The latest heat maps show coronavirus infection rates rising across North Wales.
A new raft of restrictions came into force last night at 6pm, including a controversial booze ban in pubs, bars and restaurants, to stop the virus spreading.
It follows the end of the two week firebreak lockdown in October, which curbed Covid-19’s spread, but there are concerns cases are rising once more.
Heat maps have shown how new cases of Covid-19 have been recorded in all six North Wales counties over the last week.
North Wales saw 107 new confirmed cases between Thursday and Friday, compared to 87 over the same period last week, bringing the total in Wales to 85,432, since the pandemic began.
Another 33 deaths were also recorded across Wales between Thursday and Friday, with the death toll for Wales now standing at 2,671 from suspected Covid-19.
Another two, deaths were recorded in North Wales between Thursday and Friday, bringing the regional figure to 541.
In the area covered by Betsi Cadwaladr University Health Board (BCUHB), there have now been 13,116 cases since the start of the pandemic, up from 12,458 cases last week.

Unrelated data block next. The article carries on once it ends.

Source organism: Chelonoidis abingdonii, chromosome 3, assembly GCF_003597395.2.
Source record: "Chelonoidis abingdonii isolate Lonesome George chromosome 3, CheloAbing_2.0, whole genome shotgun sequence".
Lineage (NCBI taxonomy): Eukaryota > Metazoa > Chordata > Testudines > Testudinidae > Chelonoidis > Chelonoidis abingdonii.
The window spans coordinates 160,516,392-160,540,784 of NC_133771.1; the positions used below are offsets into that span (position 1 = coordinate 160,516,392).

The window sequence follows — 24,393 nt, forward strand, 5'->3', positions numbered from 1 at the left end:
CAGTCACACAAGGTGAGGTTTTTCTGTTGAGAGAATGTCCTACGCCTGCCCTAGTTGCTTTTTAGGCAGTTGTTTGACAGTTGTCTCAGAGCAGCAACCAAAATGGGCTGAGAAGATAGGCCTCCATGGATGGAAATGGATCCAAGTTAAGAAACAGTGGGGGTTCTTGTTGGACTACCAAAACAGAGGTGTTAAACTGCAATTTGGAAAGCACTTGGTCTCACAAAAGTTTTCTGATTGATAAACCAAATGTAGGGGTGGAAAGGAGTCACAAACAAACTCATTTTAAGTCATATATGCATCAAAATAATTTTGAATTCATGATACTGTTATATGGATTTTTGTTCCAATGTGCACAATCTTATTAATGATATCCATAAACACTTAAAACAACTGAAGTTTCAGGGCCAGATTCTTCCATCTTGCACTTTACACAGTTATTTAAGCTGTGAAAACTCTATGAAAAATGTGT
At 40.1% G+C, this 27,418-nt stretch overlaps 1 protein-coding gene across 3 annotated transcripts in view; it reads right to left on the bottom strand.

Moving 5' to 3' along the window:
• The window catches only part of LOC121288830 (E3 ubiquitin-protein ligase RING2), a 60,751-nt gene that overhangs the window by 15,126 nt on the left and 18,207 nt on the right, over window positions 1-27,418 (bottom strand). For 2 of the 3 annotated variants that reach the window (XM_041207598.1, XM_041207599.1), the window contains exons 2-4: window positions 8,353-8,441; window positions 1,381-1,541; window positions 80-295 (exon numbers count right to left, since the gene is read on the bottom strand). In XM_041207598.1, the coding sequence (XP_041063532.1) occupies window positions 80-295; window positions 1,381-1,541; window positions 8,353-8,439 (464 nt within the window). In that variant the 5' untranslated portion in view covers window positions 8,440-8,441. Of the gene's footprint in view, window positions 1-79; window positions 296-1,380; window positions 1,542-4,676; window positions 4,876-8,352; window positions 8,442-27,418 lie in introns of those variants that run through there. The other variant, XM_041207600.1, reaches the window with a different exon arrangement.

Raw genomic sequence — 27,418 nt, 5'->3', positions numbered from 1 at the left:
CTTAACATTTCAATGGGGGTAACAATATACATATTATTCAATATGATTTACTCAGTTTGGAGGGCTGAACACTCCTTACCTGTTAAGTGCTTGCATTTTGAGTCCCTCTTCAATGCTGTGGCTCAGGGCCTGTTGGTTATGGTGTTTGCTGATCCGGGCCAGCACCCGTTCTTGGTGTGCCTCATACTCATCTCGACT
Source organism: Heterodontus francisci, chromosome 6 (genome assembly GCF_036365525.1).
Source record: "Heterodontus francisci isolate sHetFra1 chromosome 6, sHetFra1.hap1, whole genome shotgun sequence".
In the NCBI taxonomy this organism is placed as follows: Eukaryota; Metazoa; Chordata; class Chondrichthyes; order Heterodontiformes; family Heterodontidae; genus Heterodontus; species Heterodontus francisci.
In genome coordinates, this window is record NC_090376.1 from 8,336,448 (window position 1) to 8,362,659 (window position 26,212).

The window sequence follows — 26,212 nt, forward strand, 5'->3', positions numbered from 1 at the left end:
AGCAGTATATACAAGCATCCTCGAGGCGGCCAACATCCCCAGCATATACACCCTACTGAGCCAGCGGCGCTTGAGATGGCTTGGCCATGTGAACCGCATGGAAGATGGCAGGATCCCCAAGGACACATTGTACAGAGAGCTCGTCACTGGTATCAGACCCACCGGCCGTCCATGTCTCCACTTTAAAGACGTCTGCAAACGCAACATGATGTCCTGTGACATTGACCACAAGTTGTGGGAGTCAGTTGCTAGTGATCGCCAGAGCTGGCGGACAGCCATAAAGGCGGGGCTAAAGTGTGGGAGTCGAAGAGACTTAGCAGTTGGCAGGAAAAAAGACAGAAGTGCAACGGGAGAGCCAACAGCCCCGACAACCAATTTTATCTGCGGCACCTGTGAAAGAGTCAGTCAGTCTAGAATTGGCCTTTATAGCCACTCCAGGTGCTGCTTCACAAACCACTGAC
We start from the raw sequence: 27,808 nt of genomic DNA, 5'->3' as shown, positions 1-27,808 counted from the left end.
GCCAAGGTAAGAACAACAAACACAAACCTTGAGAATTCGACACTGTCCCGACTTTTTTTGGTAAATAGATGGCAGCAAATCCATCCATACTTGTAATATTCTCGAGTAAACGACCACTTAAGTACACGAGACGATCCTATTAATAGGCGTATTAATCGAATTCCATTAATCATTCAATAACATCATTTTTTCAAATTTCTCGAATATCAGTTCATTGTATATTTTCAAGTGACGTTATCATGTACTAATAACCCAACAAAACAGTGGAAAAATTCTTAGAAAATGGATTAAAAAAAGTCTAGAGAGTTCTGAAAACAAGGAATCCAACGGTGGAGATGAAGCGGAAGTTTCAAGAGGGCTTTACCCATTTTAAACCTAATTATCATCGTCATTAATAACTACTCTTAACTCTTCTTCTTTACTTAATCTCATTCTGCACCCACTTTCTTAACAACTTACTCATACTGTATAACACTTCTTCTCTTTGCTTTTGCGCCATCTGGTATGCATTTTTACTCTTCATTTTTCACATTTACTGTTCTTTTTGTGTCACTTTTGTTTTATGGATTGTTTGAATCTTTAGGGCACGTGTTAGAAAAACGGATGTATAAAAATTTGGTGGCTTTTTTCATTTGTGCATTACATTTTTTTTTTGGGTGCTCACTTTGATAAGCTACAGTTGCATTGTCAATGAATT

Anglesey’s total infection rate per 100,000 people rose from 1,292.1 on Friday, November 27 to 1366.3 on Friday December 4.
Conwy county’s total infection rate rose from 1,455.6 to 1,494.8 in the same period, while Denbighshire’s total infection rate went from 1,846.5 to 1,921.7
Flintshire’s total infection rate has risen to 2014.7 from 1,900.1, and Gwynedd’s has now risen to 1,124.8.
Wrexham still has the highest total infection rate in North Wales, having increased from 2,766.3 to 2,958.3.
In total, since the pandemic began, Wrexham has had 4,022 cases, Flintshire 3,145, Denbighshire 1,839, Conwy 1,752, Gwynedd 1,401 and Anglesey 957.
Dr Robin Howe, incident director for the novel coronavirus (Covid-19) outbreak response at Public Health Wales (PHW), urged people to follow the new rules.
“It is now clear from the data that the Coronavirus cases are rising in most parts of Wales, reversing the downward trend we had observed as a result of the fire break,” he said.
“The Medicines and Healthcare Products Regulatory Agency (MHRA) has now authorised the first Covid-19 vaccine as safe and effective on the basis of detailed independent expert review of evidence from large scale clinical trials.
“The Pfizer BioNTech vaccine has become the first to receive MHRA clearance in the UK and 40 million doses of the vaccine will shortly be available for delivery across the UK, with Wales getting its allocation based on population.
“This is welcome news, however the effects of the vaccine may not be seen nationally for many months and it is extremely important that everyone continues to follow the advice on keeping Wales safe; keep contacts with other people to a minimum, keep a 2 metre distance from others, wash hands regularly, wear a face covering where required, and self-isolating when asked to do so.”
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